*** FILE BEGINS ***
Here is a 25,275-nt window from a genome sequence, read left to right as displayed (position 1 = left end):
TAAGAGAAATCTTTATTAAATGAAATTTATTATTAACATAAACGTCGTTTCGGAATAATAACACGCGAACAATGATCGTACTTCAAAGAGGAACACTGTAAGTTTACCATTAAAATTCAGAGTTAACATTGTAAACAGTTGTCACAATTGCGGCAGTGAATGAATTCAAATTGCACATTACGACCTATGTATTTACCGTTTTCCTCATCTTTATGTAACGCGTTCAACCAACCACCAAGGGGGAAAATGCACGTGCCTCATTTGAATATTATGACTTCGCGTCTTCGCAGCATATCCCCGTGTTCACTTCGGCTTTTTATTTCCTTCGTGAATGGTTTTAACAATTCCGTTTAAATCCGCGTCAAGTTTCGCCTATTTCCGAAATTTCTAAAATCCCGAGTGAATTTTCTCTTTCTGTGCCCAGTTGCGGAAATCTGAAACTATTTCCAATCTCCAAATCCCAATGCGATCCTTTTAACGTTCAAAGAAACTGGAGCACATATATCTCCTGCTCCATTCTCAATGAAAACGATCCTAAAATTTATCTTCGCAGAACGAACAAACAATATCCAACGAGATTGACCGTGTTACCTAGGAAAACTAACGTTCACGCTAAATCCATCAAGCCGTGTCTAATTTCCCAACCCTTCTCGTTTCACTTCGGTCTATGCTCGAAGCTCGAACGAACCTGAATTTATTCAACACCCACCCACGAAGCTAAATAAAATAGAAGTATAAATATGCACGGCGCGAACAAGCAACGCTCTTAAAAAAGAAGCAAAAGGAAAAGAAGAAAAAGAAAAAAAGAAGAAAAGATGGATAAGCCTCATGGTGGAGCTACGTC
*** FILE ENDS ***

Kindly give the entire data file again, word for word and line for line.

Here is a 25,275-nt window from a genome sequence, read left to right as displayed (position 1 = left end):
TAAGAGAAATCTTTATTAAATGAAATTTATTATTAACATAAACGTCGTTTCGGAATAATAACACGCGAACAATGATCGTACTTCAAAGAGGAACACTGTAAGTTTACCATTAAAATTCAGAGTTAACATTGTAAACAGTTGTCACAATTGCGGCAGTGAATGAATTCAAATTGCACATTACGACCTATGTATTTACCGTTTTCCTCATCTTTATGTAACGCGTTCAACCAACCACCAAGGGGGAAAATGCACGTGCCTCATTTGAATATTATGACTTCGCGTCTTCGCAGCATATCCCCGTGTTCACTTCGGCTTTTTATTTCCTTCGTGAATGGTTTTAACAATTCCGTTTAAATCCGCGTCAAGTTTCGCCTATTTCCGAAATTTCTAAAATCCCGAGTGAATTTTCTCTTTCTGTGCCCAGTTGCGGAAATCTGAAACTATTTCCAATCTCCAAATCCCAATGCGATCCTTTTAACGTTCAAAGAAACTGGAGCACATATATCTCCTGCTCCATTCTCAATGAAAACGATCCTAAAATTTATCTTCGCAGAACGAACAAACAATATCCAACGAGATTGACCGTGTTACCTAGGAAAACTAACGTTCACGCTAAATCCATCAAGCCGTGTCTAATTTCCCAACCCTTCTCGTTTCACTTCGGTCTATGCTCGAAGCTCGAACGAACCTGAATTTATTCAACACCCACCCACGAAGCTAAATAAAATAGAAGTATAAATATGCACGGCGCGAACAAGCAACGCTCTTAAAAAAGAAGCAAAAGGAAAAGAAGAAAAAGAAAAAAAGAAGAAAAGATGGATAAGCCTCATGGTGGAGCTACGTC